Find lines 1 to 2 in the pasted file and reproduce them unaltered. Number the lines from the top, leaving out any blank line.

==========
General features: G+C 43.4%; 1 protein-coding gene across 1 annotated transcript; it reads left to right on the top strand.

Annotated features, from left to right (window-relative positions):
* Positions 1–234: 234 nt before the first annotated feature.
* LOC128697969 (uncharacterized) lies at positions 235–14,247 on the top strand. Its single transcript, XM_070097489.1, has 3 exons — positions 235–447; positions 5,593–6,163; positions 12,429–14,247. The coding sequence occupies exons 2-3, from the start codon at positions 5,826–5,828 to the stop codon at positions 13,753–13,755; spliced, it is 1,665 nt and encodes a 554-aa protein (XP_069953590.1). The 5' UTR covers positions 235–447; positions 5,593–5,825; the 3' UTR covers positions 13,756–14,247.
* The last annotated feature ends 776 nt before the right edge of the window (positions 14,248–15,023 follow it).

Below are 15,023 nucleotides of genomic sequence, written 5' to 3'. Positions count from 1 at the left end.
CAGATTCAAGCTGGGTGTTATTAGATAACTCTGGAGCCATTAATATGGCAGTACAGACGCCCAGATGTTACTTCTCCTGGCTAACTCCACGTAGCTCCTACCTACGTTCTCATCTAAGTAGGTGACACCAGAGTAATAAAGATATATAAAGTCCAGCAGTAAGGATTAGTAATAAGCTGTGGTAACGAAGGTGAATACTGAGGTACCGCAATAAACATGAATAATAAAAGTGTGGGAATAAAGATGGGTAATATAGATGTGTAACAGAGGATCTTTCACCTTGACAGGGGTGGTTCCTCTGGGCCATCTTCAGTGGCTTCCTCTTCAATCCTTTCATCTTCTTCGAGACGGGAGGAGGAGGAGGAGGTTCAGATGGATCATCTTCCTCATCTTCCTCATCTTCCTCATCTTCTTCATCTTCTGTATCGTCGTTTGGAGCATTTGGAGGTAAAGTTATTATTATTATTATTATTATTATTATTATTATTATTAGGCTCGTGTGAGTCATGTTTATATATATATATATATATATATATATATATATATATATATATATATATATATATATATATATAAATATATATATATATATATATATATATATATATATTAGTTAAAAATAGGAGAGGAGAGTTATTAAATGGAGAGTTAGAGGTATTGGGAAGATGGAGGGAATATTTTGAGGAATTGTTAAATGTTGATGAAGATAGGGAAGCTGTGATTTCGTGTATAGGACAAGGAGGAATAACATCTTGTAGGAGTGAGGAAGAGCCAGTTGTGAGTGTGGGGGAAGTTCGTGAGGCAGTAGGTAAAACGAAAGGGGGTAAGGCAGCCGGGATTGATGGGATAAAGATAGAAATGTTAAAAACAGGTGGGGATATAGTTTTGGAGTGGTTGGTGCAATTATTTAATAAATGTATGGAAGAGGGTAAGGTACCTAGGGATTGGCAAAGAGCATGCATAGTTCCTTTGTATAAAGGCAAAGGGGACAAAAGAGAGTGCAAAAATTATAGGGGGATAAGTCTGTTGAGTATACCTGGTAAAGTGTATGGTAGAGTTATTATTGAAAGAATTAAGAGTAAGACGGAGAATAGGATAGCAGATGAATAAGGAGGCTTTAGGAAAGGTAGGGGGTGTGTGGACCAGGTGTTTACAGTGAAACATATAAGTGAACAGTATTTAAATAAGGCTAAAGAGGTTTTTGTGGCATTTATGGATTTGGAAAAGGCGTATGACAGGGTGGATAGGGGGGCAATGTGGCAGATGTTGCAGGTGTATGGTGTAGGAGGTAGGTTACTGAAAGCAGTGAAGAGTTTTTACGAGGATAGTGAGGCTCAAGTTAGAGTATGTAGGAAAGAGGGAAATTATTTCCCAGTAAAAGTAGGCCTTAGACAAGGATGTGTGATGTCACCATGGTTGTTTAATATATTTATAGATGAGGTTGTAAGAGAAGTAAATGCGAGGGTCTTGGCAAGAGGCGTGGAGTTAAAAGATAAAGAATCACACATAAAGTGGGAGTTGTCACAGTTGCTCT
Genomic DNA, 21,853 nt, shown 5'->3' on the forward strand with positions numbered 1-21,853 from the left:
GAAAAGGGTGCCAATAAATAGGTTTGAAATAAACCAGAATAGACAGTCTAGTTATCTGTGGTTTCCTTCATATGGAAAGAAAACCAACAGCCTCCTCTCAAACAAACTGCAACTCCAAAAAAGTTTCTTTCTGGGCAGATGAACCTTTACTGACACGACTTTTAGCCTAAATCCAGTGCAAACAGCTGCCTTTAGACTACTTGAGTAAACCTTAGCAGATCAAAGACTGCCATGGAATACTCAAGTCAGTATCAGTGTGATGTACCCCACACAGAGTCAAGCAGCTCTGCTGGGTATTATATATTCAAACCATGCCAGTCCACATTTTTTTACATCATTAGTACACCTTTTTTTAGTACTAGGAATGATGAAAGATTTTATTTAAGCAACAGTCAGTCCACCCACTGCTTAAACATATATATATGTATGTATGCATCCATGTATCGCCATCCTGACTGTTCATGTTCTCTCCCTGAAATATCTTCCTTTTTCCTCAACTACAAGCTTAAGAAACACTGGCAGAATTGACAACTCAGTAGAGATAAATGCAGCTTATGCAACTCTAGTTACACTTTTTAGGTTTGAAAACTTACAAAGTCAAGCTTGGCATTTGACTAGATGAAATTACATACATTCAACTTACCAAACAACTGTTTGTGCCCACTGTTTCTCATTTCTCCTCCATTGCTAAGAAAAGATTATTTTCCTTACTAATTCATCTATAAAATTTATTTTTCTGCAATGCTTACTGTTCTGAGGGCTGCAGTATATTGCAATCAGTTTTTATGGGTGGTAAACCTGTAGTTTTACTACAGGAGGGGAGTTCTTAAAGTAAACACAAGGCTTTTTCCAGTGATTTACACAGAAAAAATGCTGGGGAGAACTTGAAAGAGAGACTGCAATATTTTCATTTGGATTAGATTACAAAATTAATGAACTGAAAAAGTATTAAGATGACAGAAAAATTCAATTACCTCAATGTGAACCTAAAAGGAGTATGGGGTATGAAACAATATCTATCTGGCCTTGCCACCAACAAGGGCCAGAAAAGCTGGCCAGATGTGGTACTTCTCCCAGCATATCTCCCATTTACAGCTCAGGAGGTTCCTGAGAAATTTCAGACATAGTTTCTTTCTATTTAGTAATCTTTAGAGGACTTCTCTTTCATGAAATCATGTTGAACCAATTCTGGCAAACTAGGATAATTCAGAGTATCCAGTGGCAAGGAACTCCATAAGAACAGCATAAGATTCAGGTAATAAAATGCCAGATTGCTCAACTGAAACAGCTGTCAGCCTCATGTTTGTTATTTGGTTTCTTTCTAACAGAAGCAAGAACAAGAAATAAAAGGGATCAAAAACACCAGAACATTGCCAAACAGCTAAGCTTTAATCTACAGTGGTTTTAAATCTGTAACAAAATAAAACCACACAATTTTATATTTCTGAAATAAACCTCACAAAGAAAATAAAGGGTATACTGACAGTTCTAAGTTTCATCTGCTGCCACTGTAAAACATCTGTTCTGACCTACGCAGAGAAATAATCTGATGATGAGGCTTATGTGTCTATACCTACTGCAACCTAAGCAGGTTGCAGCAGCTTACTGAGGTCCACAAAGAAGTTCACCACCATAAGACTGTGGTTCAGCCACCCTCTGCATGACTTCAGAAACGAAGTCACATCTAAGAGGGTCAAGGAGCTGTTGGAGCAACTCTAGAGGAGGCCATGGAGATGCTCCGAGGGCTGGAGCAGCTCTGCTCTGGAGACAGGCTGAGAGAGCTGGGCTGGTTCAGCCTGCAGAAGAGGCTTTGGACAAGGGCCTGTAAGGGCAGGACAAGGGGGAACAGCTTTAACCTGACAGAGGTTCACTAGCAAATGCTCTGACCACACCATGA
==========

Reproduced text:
General features: G+C 43.4%; 1 protein-coding gene across 1 annotated transcript; it reads left to right on the top strand.

Annotated features, from left to right (window-relative positions):